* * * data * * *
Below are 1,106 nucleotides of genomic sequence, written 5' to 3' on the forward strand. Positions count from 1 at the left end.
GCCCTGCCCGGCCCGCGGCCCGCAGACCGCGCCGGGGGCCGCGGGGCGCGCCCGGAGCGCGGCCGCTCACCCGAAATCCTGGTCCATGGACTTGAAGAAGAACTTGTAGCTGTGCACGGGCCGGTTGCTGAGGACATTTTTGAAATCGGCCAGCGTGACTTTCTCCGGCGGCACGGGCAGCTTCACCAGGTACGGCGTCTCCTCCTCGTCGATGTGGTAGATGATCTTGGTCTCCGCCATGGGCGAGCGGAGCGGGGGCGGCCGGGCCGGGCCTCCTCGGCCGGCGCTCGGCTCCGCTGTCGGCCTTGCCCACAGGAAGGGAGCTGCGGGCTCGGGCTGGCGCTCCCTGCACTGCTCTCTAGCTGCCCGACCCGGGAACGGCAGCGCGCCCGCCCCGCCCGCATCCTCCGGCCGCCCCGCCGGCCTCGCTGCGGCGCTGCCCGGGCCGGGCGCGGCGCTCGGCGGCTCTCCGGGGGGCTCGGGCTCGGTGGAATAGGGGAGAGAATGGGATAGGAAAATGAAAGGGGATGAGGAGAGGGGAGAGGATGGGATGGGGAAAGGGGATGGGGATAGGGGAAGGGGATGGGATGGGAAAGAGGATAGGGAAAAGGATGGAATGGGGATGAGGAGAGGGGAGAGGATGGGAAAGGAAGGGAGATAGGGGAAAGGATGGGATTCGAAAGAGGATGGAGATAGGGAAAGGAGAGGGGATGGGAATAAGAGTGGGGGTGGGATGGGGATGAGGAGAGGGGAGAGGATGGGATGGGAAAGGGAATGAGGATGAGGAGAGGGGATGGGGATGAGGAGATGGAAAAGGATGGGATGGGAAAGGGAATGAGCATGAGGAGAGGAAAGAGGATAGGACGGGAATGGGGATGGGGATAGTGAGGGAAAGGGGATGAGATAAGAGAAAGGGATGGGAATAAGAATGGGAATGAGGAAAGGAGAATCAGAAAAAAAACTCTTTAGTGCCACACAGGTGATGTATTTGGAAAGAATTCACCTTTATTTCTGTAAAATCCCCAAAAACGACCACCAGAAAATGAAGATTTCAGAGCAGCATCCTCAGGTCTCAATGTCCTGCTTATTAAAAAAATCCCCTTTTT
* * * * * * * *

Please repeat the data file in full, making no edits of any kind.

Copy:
Below are 1,106 nucleotides of genomic sequence, written 5' to 3' on the forward strand. Positions count from 1 at the left end.
GCCCTGCCCGGCCCGCGGCCCGCAGACCGCGCCGGGGGCCGCGGGGCGCGCCCGGAGCGCGGCCGCTCACCCGAAATCCTGGTCCATGGACTTGAAGAAGAACTTGTAGCTGTGCACGGGCCGGTTGCTGAGGACATTTTTGAAATCGGCCAGCGTGACTTTCTCCGGCGGCACGGGCAGCTTCACCAGGTACGGCGTCTCCTCCTCGTCGATGTGGTAGATGATCTTGGTCTCCGCCATGGGCGAGCGGAGCGGGGGCGGCCGGGCCGGGCCTCCTCGGCCGGCGCTCGGCTCCGCTGTCGGCCTTGCCCACAGGAAGGGAGCTGCGGGCTCGGGCTGGCGCTCCCTGCACTGCTCTCTAGCTGCCCGACCCGGGAACGGCAGCGCGCCCGCCCCGCCCGCATCCTCCGGCCGCCCCGCCGGCCTCGCTGCGGCGCTGCCCGGGCCGGGCGCGGCGCTCGGCGGCTCTCCGGGGGGCTCGGGCTCGGTGGAATAGGGGAGAGAATGGGATAGGAAAATGAAAGGGGATGAGGAGAGGGGAGAGGATGGGATGGGGAAAGGGGATGGGGATAGGGGAAGGGGATGGGATGGGAAAGAGGATAGGGAAAAGGATGGAATGGGGATGAGGAGAGGGGAGAGGATGGGAAAGGAAGGGAGATAGGGGAAAGGATGGGATTCGAAAGAGGATGGAGATAGGGAAAGGAGAGGGGATGGGAATAAGAGTGGGGGTGGGATGGGGATGAGGAGAGGGGAGAGGATGGGATGGGAAAGGGAATGAGGATGAGGAGAGGGGATGGGGATGAGGAGATGGAAAAGGATGGGATGGGAAAGGGAATGAGCATGAGGAGAGGAAAGAGGATAGGACGGGAATGGGGATGGGGATAGTGAGGGAAAGGGGATGAGATAAGAGAAAGGGATGGGAATAAGAATGGGAATGAGGAAAGGAGAATCAGAAAAAAAACTCTTTAGTGCCACACAGGTGATGTATTTGGAAAGAATTCACCTTTATTTCTGTAAAATCCCCAAAAACGACCACCAGAAAATGAAGATTTCAGAGCAGCATCCTCAGGTCTCAATGTCCTGCTTATTAAAAAAATCCCCTTTTT